• International travelers used to face numerous problems due to lack of reasonably priced connectivity options.  The availability of international SIM cards has resolved the concerns for making long distance calls from foreign base. On the other hand, global data cards have provided a cost-effective option for accessing internet with a pocket-sized device. Both postpaid and prepaid data cards are available in the Indian market. Traveler can buy a prepaid internet data card (data traveler) and can enjoy a seamless internet connection throughout India, except Jammu & Kashmir state, enjoying high speed connection everywhere, except big cities like Mumbai, Bangalore, Chennai where the speed could be marginally low due to congestion. Data Cards in India
  • There are three key options for pan India connection – Reliance NetconnectTata Indicom Photon and Airtel Wireless. Normally, a data card costs around Rs. 2,000 ($45) and has several different tariff plans, ranging from Rs. 100 ($2.5) to Rs. 1500 ($35) (unlimited).
  • A mobile phone connection is one of the cheapest options in India. An Indian prepaid SIM Card, together with a tri-band unlockedGSM cell phone, will allow you not only to have a local cell phone number for India but enjoy local rates – that too, without a contract. You can purchase a prepaid SIM card by submitting photocopy of passport. There are many cell operators in India. Incoming calls are free in the city where you buy the number. However, one need to pay roaming charges in the other cities for both outgoing and incoming services. It is advisable to purchase a SIM card from the city where you are planning to stay for a longer time. Traveler can also use calling cards, such as Matrix.
Bargaining for Souvenirs in India
Handicraft
  • You may have heard about bargaining for souvenirs in India. This is reasonable, and in some ways, expected. If you visit an upmarket tourist shop, for expensive items, it is fair to bargain as much as is possible. However if you visit a small store or street trader, whereas they may be willing to bargain with you, please remember many exist on poor pay, some around $15 a day, and every penny saved represents lesser money for them, so don’t bargain them out of existence. A rough guideline is that a fair price is about half the price you’d pay in more affluent countries. If you are pushing them beyond, perhaps you are being unfair.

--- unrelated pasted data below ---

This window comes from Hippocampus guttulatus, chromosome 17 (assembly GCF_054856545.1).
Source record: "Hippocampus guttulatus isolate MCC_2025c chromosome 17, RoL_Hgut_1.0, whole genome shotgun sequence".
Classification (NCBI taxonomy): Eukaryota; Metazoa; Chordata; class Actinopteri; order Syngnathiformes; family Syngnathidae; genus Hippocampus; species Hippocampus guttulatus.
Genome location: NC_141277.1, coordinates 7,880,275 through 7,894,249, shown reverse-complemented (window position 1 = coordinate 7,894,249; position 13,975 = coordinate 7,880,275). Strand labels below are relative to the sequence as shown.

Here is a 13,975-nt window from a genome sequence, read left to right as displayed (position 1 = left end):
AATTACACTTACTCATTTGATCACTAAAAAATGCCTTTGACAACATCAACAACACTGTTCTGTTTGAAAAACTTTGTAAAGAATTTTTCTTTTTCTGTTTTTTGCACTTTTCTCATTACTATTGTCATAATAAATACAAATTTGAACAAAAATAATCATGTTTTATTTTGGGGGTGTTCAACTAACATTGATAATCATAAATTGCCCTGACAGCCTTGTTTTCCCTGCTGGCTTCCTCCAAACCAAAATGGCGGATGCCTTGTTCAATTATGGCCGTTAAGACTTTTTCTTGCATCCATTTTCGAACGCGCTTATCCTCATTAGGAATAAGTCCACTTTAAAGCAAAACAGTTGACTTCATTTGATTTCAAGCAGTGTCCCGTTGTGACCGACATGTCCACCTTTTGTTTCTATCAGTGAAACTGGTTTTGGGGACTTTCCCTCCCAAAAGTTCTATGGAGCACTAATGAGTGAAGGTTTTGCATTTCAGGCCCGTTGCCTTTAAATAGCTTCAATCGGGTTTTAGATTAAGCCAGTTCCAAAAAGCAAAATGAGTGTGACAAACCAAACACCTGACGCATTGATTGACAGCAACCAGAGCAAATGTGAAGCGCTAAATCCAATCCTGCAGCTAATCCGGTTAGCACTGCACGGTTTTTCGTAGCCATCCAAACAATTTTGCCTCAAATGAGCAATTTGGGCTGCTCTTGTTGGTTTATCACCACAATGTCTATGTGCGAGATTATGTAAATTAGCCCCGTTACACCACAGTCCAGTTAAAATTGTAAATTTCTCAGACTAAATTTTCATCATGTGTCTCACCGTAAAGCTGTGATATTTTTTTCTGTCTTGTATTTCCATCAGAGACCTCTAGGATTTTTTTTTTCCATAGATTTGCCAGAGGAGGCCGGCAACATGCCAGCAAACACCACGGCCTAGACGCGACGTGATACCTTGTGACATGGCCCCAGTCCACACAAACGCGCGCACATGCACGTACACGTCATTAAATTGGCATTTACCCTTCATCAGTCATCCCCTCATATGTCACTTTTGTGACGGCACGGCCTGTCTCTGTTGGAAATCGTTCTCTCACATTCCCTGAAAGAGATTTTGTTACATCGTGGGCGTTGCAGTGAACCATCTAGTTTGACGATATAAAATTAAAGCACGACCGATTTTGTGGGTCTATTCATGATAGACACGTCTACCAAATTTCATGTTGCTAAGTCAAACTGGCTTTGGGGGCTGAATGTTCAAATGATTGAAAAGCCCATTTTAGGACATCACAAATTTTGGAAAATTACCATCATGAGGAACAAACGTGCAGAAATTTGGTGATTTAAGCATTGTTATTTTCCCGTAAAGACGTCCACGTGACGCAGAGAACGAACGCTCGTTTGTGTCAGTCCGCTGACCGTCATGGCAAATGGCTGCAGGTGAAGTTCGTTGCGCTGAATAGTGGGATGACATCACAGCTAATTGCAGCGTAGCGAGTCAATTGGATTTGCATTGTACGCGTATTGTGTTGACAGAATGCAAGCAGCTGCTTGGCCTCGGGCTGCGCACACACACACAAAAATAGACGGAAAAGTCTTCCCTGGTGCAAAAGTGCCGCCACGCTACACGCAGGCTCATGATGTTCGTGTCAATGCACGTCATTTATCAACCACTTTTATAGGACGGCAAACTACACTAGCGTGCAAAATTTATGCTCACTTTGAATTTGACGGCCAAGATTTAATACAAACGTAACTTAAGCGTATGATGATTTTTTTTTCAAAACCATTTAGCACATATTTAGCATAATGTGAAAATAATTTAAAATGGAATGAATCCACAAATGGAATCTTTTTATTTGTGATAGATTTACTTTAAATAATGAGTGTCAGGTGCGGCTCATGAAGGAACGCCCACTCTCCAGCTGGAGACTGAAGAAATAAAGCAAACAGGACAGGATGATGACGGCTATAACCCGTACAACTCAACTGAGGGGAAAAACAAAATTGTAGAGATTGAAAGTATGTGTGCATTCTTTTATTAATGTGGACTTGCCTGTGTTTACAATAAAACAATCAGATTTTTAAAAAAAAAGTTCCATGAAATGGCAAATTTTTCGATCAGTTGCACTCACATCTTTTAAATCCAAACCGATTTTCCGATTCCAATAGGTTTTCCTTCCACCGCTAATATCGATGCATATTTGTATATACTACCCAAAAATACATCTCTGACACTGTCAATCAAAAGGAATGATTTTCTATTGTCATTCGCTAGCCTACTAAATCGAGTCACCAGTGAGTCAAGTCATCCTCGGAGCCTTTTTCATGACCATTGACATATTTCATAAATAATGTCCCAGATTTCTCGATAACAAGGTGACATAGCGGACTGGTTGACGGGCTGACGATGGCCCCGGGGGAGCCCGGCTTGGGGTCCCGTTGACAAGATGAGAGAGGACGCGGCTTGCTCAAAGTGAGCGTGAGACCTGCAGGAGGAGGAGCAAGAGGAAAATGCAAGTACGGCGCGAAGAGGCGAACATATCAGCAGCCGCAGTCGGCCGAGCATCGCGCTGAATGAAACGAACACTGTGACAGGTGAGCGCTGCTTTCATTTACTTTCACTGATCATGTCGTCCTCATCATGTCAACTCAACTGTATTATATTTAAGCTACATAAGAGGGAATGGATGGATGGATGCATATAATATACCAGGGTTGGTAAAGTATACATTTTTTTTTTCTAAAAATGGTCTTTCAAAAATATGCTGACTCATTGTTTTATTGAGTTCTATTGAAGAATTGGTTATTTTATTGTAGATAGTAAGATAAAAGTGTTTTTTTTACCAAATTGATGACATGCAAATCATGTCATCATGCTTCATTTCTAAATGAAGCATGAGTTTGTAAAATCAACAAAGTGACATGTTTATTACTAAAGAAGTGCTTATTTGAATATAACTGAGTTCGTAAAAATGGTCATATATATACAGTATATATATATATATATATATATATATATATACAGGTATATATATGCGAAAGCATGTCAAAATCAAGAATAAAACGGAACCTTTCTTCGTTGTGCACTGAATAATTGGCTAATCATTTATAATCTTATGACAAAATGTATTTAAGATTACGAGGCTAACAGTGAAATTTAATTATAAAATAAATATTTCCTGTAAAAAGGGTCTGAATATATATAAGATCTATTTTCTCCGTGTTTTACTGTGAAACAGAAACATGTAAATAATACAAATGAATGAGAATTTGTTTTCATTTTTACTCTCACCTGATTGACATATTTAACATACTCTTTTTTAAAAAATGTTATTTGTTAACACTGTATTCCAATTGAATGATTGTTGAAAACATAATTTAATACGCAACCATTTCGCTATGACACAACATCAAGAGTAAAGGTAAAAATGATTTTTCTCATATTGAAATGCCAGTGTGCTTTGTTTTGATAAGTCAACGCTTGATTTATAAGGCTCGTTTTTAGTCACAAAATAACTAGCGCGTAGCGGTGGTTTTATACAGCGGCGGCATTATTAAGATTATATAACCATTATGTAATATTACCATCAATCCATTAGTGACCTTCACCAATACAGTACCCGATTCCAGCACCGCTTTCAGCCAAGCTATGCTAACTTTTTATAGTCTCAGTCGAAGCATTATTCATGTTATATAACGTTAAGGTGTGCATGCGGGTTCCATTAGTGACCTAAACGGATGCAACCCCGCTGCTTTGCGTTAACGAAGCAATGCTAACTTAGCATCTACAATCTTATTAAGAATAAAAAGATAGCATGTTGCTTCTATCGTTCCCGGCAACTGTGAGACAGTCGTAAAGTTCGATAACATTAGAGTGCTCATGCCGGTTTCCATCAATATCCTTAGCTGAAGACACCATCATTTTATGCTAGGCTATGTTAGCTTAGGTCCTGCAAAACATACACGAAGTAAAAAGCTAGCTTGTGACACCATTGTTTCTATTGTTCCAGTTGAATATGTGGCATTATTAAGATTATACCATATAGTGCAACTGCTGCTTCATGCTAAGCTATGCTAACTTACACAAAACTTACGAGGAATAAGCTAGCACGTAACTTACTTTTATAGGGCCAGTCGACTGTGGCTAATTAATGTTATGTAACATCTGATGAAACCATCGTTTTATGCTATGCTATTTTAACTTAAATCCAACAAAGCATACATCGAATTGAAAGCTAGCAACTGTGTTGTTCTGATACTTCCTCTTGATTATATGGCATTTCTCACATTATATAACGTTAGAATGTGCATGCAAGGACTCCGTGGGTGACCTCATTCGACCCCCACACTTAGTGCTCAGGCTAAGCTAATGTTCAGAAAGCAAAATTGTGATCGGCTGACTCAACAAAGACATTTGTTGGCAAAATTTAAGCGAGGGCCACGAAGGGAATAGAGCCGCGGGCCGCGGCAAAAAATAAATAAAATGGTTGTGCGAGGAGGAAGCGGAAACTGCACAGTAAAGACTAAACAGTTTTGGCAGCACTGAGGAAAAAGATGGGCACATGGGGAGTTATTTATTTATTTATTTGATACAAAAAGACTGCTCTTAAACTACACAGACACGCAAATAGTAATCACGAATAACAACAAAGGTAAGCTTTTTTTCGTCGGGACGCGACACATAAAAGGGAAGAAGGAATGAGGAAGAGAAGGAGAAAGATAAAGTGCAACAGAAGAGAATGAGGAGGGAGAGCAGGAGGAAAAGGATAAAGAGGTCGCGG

• In Delhi, you can buy handicraft and arts materials from Delhi Haat or from States Emporium at Connaught Place.
Eating and Travelling in India
Eating and Travelling in India
  • The Indians generally use their hands for eating, and at best, may use a spoon. Use of knives and forks is not common. Most authentic restaurants have hand washing rooms. If you want such cutlery, and are in such a restaurant, ask for two spoons. It is not a bad sign to visit a restaurant without knives and forks – some of the best and most authentic restaurants with the most elite food are primarily for the inhabitants of the region, who are familiar with the taste of high standard local food. Of course, hotels and restaurants with western cuisine will have full cutlery, and most places will find a knife and fork for you.
Allow time for traffic
Transport Options
  • Car ownership is on the rise in most Indian cities. However, due to the limited expansion of road network, congestion is common. If you want to travel in urban centres, avoid the rush hours. Try to start early (7:00 – 7:30 AM), or in the late morning (11:00 AM onwards) or in the evening (7:00 PM onwards) or go on weekends, if you want a fast ride. If you are not fussed then of course, it does not matter, but budget the extra time (sometimes hours) to reach your destination. Do not plan a mad dash to an airport or train station. Keep in mind that if on Sunday afternoon it took half an hour, it could take two hours on Monday morning.